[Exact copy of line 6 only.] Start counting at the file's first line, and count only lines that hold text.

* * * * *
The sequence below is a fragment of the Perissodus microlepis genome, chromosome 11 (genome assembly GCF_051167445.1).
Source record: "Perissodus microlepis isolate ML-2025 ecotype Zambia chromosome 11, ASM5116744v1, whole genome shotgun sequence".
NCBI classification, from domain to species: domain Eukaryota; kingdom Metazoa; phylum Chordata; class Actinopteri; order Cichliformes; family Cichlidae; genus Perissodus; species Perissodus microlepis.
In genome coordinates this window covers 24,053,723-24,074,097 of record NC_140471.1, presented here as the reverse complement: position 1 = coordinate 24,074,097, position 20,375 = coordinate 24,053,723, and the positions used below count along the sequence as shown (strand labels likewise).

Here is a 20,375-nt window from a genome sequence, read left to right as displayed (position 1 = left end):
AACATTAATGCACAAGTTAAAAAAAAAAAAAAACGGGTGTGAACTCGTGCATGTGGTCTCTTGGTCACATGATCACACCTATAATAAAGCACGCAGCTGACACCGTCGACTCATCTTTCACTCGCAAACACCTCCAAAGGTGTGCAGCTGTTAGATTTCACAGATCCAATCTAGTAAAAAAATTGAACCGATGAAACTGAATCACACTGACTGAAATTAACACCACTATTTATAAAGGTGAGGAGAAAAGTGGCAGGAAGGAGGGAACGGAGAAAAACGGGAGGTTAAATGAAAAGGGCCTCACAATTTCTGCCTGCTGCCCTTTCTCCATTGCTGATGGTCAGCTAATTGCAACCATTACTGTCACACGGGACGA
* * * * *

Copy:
AACATTAATGCACAAGTTAAAAAAAAAAAAAAACGGGTGTGAACTCGTGCATGTGGTCTCTTGGTCACATGATCACACCTATAATAAAGCACGCAGCTGACACCGTCGACTCATCTTTCACTCGCAAACACCTCCAAAGGTGTGCAGCTGTTAGATTTCACAGATCCAATCTAGTAAAAAAATTGAACCGATGAAACTGAATCACACTGACTGAAATTAACACCACTATTTATAAAGGTGAGGAGAAAAGTGGCAGGAAGGAGGGAACGGAGAAAAACGGGAGGTTAAATGAAAAGGGCCTCACAATTTCTGCCTGCTGCCCTTTCTCCATTGCTGATGGTCAGCTAATTGCAACCATTACTGTCACACGGGACGA